On 2018-09-19T11:22:16, email@example.com wrote:
Well, prior to the recent BIND releease, the default had been "yes" - which means "no" for me.
... 2. I'm not sure what you mean by the yes-means-no syntax. The URL that you provided seems pretty cut and dry. ...
dnssec-validation yes; #does validate (requires a trusted-keys or managed-keys statement, which you DO NOT have in your example)
I think you just answered your own question. Except perhaps that the word "requires" is a bit misleading, because when you don't have that statement then 'named' still starts up and responds to queries, it just doesn't do DNSSEC validation. So 'named' itself does not "require" it.
Fair point, maybe raise that on the ISC list.
Your first email wondered if I didn't want "no" instead of "yes" and I was explaining that they are the same for my configuration, which is based on the default named.conf that ships with bind, which doesn't have a trusted-keys or managed-keys statement. In other words, they are also the same for the default configuration. As I explained, "yes" was the default validation setting and I was trying to restore the old behavior, which doesn't do validation. I was wondering why you had asked this question, if you had some kind of expert knowledge that I didn't have - but it looks like we are learning about this together, since you are referring to the URL I provided.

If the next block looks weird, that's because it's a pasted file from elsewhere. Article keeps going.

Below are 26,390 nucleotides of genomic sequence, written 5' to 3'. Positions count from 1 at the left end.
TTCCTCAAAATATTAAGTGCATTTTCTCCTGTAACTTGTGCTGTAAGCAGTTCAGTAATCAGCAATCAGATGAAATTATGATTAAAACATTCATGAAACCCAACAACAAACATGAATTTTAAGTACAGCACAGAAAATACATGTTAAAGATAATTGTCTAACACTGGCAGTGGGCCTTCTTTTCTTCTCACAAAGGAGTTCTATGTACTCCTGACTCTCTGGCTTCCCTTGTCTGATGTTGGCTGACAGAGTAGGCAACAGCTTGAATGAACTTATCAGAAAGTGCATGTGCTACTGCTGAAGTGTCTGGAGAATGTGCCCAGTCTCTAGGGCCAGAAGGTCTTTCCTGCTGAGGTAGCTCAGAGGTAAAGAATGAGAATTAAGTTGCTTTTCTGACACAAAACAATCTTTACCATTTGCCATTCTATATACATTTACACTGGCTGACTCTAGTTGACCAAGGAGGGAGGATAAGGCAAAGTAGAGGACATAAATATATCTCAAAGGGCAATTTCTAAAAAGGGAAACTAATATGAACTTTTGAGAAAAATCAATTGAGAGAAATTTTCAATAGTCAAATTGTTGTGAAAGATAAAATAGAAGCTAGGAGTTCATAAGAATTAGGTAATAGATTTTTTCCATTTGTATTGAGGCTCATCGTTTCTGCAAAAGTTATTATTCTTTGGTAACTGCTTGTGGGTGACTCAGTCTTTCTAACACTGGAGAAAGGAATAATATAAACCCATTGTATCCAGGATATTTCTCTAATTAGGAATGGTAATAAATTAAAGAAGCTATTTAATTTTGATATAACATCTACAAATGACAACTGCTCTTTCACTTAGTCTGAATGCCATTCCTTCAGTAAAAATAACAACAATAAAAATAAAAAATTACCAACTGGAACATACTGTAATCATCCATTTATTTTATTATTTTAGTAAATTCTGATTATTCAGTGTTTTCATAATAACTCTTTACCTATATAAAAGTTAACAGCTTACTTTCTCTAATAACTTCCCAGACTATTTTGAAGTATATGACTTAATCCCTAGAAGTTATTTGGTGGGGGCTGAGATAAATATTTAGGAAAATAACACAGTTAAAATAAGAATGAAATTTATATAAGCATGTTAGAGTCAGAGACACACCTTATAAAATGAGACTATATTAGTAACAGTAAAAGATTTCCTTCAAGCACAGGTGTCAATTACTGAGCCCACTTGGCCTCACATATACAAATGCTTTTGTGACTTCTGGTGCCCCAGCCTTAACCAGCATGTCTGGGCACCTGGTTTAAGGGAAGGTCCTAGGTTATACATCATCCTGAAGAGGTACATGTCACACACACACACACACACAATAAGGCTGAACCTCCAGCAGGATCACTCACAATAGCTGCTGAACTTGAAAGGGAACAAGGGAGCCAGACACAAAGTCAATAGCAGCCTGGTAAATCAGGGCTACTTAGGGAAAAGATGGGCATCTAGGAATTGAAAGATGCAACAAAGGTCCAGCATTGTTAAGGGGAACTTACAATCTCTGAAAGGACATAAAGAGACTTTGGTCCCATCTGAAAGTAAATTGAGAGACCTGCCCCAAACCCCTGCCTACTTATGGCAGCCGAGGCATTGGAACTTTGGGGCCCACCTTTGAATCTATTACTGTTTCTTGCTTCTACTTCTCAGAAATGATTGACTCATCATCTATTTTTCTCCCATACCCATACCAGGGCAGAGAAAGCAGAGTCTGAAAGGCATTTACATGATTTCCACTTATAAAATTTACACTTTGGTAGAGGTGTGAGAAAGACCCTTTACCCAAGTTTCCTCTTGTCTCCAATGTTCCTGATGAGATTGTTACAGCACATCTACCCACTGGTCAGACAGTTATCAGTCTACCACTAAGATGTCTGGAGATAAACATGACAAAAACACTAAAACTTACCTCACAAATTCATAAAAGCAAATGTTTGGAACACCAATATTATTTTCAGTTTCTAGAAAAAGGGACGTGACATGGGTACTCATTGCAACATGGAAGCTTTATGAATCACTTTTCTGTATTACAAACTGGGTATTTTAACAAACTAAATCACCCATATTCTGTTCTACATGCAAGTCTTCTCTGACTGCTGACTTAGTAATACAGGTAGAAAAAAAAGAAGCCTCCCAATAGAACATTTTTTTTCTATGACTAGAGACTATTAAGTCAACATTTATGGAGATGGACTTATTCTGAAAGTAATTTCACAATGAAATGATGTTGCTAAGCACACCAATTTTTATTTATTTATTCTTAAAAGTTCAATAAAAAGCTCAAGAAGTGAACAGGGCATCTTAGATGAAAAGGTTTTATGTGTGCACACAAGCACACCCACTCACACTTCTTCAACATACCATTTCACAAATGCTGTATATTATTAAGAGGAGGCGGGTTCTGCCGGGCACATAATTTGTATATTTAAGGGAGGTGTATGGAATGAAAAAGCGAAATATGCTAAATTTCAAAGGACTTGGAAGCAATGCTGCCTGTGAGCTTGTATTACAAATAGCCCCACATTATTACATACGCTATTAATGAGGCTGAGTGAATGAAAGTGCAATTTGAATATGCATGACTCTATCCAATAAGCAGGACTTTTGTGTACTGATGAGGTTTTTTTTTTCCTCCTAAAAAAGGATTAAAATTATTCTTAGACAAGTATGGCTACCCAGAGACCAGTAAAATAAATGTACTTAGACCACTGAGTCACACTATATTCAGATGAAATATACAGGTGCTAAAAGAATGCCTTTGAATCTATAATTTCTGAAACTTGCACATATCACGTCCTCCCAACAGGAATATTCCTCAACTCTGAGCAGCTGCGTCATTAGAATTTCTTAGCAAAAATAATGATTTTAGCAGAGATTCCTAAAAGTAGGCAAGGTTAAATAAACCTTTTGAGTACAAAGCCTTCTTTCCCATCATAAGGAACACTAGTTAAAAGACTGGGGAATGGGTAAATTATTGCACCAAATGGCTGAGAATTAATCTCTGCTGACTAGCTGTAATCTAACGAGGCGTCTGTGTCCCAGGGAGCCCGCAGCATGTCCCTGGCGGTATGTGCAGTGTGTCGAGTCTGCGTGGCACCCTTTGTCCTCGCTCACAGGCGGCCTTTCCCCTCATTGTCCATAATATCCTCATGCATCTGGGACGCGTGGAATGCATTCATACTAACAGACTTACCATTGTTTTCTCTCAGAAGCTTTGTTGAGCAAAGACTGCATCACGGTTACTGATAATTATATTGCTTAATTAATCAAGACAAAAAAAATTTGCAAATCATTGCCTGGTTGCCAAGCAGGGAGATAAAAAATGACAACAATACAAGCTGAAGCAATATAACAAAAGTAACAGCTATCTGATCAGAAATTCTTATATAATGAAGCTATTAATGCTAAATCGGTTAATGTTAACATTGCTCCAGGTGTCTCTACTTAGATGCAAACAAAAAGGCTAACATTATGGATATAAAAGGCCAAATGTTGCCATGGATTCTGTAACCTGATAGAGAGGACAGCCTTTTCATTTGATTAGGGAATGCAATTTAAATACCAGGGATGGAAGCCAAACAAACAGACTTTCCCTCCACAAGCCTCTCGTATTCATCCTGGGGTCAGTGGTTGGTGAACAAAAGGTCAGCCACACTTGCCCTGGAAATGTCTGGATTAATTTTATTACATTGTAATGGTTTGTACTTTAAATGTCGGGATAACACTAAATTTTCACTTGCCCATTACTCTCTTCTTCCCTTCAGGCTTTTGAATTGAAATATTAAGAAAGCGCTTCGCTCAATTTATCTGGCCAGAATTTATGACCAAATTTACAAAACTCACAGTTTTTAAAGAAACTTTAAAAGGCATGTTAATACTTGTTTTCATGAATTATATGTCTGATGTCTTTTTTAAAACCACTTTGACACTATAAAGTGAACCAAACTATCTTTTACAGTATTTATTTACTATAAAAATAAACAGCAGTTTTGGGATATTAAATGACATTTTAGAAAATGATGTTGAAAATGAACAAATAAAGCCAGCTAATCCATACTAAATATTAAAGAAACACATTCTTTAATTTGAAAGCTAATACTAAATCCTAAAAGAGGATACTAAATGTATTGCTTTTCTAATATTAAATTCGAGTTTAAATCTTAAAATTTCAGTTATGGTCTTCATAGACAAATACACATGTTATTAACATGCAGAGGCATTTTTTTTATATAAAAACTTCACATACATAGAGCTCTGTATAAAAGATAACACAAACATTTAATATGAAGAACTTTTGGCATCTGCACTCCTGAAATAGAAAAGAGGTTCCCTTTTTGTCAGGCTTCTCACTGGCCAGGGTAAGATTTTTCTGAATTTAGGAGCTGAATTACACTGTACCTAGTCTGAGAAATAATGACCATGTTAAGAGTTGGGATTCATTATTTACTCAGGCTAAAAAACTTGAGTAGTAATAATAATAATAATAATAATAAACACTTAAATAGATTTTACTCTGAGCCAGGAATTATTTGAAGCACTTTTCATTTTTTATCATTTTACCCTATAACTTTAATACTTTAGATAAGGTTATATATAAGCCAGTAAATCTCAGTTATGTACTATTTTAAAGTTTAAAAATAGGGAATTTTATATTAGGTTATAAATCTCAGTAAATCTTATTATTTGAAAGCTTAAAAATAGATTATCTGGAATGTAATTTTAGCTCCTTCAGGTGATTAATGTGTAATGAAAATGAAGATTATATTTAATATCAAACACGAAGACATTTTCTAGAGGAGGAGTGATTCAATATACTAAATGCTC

Yea I ran into this as well. I just disabled dnssec locally and relied on my forwarders to handle it. Your question prompted me to look into it a bit more.
The purpose of my original post was to ask whether this sort of change in the defaults of an important package belongs in the Arch news page (https://www.archlinux.org/news/), but I haven't received an answer yet. I'm open to advice on question-asking or if this is the right forum or whatever.
I could be wrong bit I don't think so, it's an upstream change of a default value.